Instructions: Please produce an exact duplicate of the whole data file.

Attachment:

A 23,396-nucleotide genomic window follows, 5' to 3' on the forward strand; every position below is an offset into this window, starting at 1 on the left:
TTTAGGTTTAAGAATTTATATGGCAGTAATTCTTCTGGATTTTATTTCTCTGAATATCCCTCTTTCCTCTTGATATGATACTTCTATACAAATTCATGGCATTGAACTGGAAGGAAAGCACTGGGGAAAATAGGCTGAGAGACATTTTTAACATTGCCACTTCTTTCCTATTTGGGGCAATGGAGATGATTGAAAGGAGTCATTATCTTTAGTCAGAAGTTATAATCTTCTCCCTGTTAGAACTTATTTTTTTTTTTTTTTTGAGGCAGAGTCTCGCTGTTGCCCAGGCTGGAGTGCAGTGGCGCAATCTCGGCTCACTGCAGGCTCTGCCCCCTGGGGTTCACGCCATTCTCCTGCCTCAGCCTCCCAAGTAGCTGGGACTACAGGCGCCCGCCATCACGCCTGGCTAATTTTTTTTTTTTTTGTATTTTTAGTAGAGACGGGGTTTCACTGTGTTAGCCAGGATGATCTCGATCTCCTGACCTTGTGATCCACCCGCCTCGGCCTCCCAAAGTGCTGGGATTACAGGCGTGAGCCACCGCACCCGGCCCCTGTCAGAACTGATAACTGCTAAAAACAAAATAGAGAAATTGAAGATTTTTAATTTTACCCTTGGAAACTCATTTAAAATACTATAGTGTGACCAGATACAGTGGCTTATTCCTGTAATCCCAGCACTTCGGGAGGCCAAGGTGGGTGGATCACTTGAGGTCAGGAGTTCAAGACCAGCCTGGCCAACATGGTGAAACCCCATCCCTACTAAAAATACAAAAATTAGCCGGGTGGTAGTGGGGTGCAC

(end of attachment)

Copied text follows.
A 23,396-nucleotide genomic window follows, 5' to 3' on the forward strand; every position below is an offset into this window, starting at 1 on the left:
TTTAGGTTTAAGAATTTATATGGCAGTAATTCTTCTGGATTTTATTTCTCTGAATATCCCTCTTTCCTCTTGATATGATACTTCTATACAAATTCATGGCATTGAACTGGAAGGAAAGCACTGGGGAAAATAGGCTGAGAGACATTTTTAACATTGCCACTTCTTTCCTATTTGGGGCAATGGAGATGATTGAAAGGAGTCATTATCTTTAGTCAGAAGTTATAATCTTCTCCCTGTTAGAACTTATTTTTTTTTTTTTTTTGAGGCAGAGTCTCGCTGTTGCCCAGGCTGGAGTGCAGTGGCGCAATCTCGGCTCACTGCAGGCTCTGCCCCCTGGGGTTCACGCCATTCTCCTGCCTCAGCCTCCCAAGTAGCTGGGACTACAGGCGCCCGCCATCACGCCTGGCTAATTTTTTTTTTTTTTGTATTTTTAGTAGAGACGGGGTTTCACTGTGTTAGCCAGGATGATCTCGATCTCCTGACCTTGTGATCCACCCGCCTCGGCCTCCCAAAGTGCTGGGATTACAGGCGTGAGCCACCGCACCCGGCCCCTGTCAGAACTGATAACTGCTAAAAACAAAATAGAGAAATTGAAGATTTTTAATTTTACCCTTGGAAACTCATTTAAAATACTATAGTGTGACCAGATACAGTGGCTTATTCCTGTAATCCCAGCACTTCGGGAGGCCAAGGTGGGTGGATCACTTGAGGTCAGGAGTTCAAGACCAGCCTGGCCAACATGGTGAAACCCCATCCCTACTAAAAATACAAAAATTAGCCGGGTGGTAGTGGGGTGCAC